Scott Tibbs
Published in Hoosier Review, 01-25-1999

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Is NARAL "pro-choice" or pro-abortion?

The National Abortion and Reproductive Rights Action League (NARAL) has given Indiana a failing grade in terms of providing access to abortion, according to the Ft. Wayne Journal-Gazette. This is good news for Hoosiers who value the sanctity of human life. NARAL claims that Indiana's restrictions on abortion are inconsistent with the 1973 ruling that first allowed the right to an abortion.

But NARAL's criticism of Indiana deserves closer examination. First, NARAL complains that Indiana prohibits a procedure medically known as intact dilation and evacuation, or partial-birth abortion. NARAL claims that "government should not interfere" in the decision to abort even at such a late stage. NARAL shows its extremism here, in supporting legal protection for a procedure that even pro-choice liberals like House Minority Leader Richard Gephardt, Indiana Governor Frank O'Bannon, and New York Senator Patrick Moinihan have voted to ban. NARAL claims to represent American women, but is clearly out of the mainstream on this issue.

Along the same lines, NARAL opposes Indiana's lack of a "health of the mother" exception in banning post-viability abortions. But the "health of the mother" exception is a facade. This exception does not merely cover physical health, but court cases have used this exception to open the door for abortion on demand, even after the child is viable.

NARAL also complains that Indiana requires minors to obtain parental permission for an abortion. Apparently, NARAL feels that while abortion is a personal decision, the decision on how to raise one's children is not. Instead, they would take away the right of parents to be involved in such a central decision to their daughter's life. NARAL would give this decision to other family members or even school counselors, shutting out parents from their daughter's life.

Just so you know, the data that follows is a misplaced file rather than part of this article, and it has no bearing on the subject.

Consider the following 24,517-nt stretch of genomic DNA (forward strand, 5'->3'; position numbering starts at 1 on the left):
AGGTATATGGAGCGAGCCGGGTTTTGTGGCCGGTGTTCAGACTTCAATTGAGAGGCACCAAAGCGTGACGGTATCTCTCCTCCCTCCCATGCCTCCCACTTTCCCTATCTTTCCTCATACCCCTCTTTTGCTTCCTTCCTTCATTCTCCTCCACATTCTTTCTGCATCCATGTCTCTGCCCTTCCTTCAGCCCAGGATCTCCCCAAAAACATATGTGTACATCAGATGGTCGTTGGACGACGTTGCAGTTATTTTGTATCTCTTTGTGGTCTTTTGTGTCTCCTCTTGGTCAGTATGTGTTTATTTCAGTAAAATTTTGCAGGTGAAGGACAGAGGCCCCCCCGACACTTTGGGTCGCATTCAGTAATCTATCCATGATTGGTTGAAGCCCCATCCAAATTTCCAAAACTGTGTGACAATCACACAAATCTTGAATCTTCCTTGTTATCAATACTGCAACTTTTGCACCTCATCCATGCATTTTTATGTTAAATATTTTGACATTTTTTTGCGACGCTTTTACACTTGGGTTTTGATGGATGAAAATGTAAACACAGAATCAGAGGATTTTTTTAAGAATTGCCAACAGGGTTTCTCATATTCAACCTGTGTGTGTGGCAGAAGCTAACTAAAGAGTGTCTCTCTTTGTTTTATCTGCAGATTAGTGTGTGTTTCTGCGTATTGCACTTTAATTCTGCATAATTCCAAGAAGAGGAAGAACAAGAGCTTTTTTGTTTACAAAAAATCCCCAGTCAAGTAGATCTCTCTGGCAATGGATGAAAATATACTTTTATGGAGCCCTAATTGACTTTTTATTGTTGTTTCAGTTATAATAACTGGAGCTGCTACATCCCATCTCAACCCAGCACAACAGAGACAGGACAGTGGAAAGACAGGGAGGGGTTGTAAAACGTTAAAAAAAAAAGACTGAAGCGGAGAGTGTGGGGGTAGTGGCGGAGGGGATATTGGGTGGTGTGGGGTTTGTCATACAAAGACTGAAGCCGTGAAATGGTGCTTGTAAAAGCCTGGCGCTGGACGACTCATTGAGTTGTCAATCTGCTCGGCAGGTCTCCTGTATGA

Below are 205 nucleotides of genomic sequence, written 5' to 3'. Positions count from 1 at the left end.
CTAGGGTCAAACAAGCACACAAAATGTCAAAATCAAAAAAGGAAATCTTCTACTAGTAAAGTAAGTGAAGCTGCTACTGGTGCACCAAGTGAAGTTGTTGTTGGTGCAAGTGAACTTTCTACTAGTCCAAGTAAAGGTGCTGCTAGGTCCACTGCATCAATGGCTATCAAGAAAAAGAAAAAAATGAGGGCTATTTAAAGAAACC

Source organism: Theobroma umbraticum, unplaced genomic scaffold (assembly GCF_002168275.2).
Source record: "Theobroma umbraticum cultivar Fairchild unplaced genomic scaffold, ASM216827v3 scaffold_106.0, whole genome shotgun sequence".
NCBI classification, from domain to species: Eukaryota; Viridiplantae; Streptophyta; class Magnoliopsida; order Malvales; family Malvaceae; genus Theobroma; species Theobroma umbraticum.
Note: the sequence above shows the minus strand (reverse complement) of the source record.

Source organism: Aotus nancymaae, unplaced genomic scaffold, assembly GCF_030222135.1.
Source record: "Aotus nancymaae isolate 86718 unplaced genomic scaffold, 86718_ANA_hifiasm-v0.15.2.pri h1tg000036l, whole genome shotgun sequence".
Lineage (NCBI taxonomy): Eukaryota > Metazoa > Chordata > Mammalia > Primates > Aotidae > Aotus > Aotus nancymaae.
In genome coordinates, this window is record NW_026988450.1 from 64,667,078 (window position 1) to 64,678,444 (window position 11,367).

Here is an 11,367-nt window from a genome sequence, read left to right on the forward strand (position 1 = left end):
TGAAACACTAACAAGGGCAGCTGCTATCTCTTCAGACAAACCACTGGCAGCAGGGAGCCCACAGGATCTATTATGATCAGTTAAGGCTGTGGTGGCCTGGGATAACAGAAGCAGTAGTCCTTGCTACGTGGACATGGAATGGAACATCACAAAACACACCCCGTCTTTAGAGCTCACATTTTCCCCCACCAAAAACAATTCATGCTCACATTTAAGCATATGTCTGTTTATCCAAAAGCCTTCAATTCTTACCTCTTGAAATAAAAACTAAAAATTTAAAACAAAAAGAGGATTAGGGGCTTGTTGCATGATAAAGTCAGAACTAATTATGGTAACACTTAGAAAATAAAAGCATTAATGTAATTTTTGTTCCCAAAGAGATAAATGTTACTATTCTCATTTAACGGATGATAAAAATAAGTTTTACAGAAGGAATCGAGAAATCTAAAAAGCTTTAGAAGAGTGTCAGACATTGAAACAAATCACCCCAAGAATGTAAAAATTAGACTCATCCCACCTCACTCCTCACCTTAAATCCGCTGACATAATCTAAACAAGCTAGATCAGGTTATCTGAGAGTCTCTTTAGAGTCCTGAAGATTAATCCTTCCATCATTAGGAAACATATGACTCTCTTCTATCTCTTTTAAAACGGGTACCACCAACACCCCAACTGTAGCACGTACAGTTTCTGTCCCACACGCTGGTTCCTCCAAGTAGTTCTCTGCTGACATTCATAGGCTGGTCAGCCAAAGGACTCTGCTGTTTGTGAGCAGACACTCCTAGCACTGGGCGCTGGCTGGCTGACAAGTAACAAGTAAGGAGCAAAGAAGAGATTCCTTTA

But three additional criticisms that NARAL has leveled against Indiana reveal that they are not "pro-choice", but pro-abortion. First, NARAL believes that public funds should be used to pay for abortion, denying "choice" to those who oppose abortion but are forced to pay for it.

In addition, NARAL's objection to Indiana's requirement that only a doctor licensed in Indiana can perform abortions is cause for concern. Why would NARAL oppose this? Abortion is an invasive procedure, as is any surgery. It is only common sense that safeguards would be in place to ensure the safety of the patient. It is difficult to imagine another organization demanding that doctors be able to perform other surgeries without being licensed. This is not an issue of denying "choice" to women who desire an abortion, but ensuring the safety of the procedure. Even people who are pro-choice should welcome such safety regulations. Opposition to such restrictions shows the extremist agenda of NARAL.

But the most infuriating of NARAL's criticisms of Indiana is their objection to Indiana allowing doctors or hospital personnel to refuse to participate in an abortion. NARAL would force doctors and hospital personnel to participate in a procedure they find morally objectionable. NARAL claims to be "pro-choice", but what about the choice of the doctors? Do their rights not matter? More than anything, this proves that NARAL is not "pro-choice", but a group of radical pro-abortion extremists. One common pro-choice slogan is "if you don't like abortion, don't have one". But NARAL's desire to force people to precipitate in this procedure show that this extremist group has abandoned that idea.

In Indiana, it is still legal to kill an unborn child, and that is tragic. But it would be even more tragic if Indiana's common-sense restrictions on abortion were to be overturned in the name of "choice".